• The Orioles discussed trading lefty Brian Matusz to the Rangers before Texas acquired Sam Freeman, and have listened to other clubs interested in Matusz as well. But the Nationals might be more willing than the Orioles to trade a lefty reliever — some within the Orioles see Matusz as a better option than either T.J. McFarland or Wesley Wright.

Cubs Release Felix Doubront

The Cubs have released pitcher Felix Doubront, MLB.com’s Carrie Muskat notes (Twitter links). Doubront was set to make $1.925MM in his first season of arbitration after settling with the Cubs in January. By releasing him, though, the Cubs will only be responsible for about $473K termination pay.

Doubront was one of a large number of Cubs who were out of options, and he was one of several pitchers competing for what was effectively a single bullpen spot. He also struggled this spring, allowing nine runs in seven innings (although he struck out four and walked none).

Doubront is only two years removed from two decent seasons as a starter with the Red Sox. He struggled in Boston last season, however, and earned criticism for his attitude and effort before heading to Chicago in a minor move. He also struggled with his velocity last season. Nonetheless, Doubront is still only 27, and one would think he would have little trouble finding a new team in need of pitching, particularly starting pitching.


Rangers Acquire Sam Freeman From Cardinals

The Rangers have announced that they’ve acquired lefty Sam Freeman from the Cardinals for a player to be named later or cash. Freeman, 27, posted a 2.61 ERA with 8.3 K/9 and 4.5 BB/9 in 38 innings with the Cardinals last season while showcasing good velocity from the left side. He was, however, out of options, and the Cardinals had two other bullpen lefties in Kevin Siegrist and Randy Choate. Freeman also struggled with his control this spring, issuing five walks in five innings.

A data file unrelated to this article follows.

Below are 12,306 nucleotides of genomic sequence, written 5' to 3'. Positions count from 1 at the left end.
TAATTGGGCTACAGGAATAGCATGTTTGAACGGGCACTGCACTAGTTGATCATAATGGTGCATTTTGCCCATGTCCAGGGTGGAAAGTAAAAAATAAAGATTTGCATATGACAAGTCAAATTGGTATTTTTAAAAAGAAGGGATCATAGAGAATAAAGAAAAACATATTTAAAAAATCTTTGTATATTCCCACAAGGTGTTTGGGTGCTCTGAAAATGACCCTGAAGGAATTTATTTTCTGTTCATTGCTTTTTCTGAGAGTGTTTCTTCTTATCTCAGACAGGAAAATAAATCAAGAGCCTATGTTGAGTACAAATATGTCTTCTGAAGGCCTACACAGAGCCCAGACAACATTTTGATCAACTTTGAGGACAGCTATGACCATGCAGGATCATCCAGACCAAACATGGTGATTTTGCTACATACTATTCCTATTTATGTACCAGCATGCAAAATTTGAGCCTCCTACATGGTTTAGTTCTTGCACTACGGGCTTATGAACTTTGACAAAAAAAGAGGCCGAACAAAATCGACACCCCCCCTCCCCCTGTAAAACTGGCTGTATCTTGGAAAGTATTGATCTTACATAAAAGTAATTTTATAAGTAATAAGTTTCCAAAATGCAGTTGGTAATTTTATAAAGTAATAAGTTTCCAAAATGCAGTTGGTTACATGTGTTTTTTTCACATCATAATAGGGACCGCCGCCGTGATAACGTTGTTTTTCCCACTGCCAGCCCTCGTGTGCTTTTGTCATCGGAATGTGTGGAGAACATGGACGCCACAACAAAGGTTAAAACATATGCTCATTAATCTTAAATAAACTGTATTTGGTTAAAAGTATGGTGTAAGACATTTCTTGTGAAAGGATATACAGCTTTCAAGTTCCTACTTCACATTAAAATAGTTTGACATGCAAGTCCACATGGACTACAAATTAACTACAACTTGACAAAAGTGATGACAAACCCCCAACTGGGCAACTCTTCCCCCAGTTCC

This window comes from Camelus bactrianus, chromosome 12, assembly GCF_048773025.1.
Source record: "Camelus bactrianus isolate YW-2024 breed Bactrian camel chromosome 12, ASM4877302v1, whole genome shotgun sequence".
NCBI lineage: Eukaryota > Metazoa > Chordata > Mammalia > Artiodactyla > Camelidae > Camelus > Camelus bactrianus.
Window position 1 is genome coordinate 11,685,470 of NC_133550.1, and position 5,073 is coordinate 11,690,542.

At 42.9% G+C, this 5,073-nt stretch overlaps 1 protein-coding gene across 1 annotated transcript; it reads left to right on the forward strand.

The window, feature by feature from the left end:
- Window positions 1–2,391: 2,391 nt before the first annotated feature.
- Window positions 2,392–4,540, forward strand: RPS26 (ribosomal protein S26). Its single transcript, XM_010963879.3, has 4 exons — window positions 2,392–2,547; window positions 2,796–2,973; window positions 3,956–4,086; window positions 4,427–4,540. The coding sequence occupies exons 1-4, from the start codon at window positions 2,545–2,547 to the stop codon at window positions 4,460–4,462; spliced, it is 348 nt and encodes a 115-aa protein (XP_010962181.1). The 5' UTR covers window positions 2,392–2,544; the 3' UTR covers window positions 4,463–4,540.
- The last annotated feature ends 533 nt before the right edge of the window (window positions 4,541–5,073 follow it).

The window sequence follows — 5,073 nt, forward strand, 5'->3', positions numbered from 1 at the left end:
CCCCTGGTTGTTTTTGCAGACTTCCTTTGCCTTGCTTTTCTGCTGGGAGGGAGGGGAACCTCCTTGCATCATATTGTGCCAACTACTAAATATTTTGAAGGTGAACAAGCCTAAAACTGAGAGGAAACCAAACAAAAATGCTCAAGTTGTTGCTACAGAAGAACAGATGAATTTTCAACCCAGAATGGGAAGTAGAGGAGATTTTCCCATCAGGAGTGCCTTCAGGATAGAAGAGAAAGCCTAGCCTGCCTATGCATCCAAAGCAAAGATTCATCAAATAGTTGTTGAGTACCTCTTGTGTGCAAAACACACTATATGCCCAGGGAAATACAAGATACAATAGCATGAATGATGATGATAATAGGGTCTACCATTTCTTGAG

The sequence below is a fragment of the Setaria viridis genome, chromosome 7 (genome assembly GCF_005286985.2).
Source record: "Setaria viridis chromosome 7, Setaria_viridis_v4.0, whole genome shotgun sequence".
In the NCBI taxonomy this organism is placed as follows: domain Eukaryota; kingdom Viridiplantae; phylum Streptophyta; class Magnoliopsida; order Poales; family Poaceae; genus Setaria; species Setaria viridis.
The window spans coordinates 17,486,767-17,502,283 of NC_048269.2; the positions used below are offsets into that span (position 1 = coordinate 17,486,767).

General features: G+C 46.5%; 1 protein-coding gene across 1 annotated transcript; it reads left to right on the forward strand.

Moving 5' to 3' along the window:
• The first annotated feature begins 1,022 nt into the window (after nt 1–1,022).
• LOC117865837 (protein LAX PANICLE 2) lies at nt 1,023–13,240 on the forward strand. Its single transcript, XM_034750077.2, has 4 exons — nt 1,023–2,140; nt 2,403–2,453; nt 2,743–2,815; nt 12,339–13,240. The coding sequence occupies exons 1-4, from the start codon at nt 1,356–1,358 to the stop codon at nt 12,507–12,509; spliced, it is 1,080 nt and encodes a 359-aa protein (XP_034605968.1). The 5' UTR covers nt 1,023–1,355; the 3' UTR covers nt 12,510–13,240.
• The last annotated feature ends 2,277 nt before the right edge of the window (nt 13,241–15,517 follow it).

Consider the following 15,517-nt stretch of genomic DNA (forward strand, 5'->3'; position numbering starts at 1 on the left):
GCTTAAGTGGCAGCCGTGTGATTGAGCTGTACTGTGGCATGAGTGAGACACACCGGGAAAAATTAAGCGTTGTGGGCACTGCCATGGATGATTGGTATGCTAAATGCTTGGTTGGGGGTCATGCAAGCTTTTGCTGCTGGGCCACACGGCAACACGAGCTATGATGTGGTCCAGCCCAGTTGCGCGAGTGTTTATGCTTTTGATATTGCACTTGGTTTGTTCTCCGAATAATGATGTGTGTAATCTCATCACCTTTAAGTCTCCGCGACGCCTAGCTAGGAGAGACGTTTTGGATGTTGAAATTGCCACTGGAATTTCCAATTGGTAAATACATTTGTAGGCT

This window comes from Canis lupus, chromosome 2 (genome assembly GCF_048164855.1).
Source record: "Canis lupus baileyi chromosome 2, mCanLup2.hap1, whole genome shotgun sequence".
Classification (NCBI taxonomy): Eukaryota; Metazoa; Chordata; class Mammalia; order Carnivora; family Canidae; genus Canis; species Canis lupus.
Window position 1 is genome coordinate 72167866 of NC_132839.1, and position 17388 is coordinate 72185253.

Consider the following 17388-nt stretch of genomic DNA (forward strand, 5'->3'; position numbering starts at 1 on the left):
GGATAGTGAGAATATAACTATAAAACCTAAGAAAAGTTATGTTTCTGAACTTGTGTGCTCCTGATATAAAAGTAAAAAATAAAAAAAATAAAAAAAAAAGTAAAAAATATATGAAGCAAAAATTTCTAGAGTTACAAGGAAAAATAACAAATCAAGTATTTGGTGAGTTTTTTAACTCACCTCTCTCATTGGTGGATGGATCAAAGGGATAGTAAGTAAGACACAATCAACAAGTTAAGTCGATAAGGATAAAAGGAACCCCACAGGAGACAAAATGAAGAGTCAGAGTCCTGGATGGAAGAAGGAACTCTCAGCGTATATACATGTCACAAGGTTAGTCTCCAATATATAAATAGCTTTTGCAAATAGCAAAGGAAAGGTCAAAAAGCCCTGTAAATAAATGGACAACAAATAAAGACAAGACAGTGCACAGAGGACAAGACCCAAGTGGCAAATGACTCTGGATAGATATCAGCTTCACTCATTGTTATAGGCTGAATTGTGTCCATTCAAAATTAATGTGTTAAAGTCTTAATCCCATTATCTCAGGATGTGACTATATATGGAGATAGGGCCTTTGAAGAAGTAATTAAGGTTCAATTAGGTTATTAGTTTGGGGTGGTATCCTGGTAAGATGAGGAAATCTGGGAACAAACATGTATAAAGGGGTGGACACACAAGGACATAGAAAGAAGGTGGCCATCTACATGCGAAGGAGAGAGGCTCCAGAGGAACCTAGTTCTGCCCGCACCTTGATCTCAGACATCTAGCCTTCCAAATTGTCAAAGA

It’s not surprising the Rangers would pursue lefty relief help (although Freeman doesn’t look like an archetypal lefty specialist, having actually performed considerably better against righties than lefties in his career, as Evan Grant of the Dallas Morning News points out). They had released Joe Beimel earlier this week, leaving them with the inexperienced Alex Claudio as their main left-handed relief option. They had also been connected to Marlins lefty Mike Dunn. Freeman has two seasons remaining before he can become eligible for arbitration, and then three more seasons after that before he can become a free agent, so there’s also the possibility (although it’s admittedly probably somewhat unlikely) that he could become a long-term asset for the Rangers if they can find a way to harness his stuff.


Central Notes: Hicks, Pirates, Madson

The Twins have optioned Aaron Hicks to Triple-A Rochester, Phil Miller of the Star Tribune writes. Heading into Spring Training, Hicks had seemed to be the likely choice for the Twins’ starting center field job. He has struggled this March, however, putting up a .206/.300/.324 line that’s very consistent with his career .201/.293/.313 performance. The demotion is another setback for the former first-round pick, who is still struggling to establish himself at age 25. It appears the team will go with Jordan Schafer and Shane Robinson in center field. Here’s more from the Central divisions.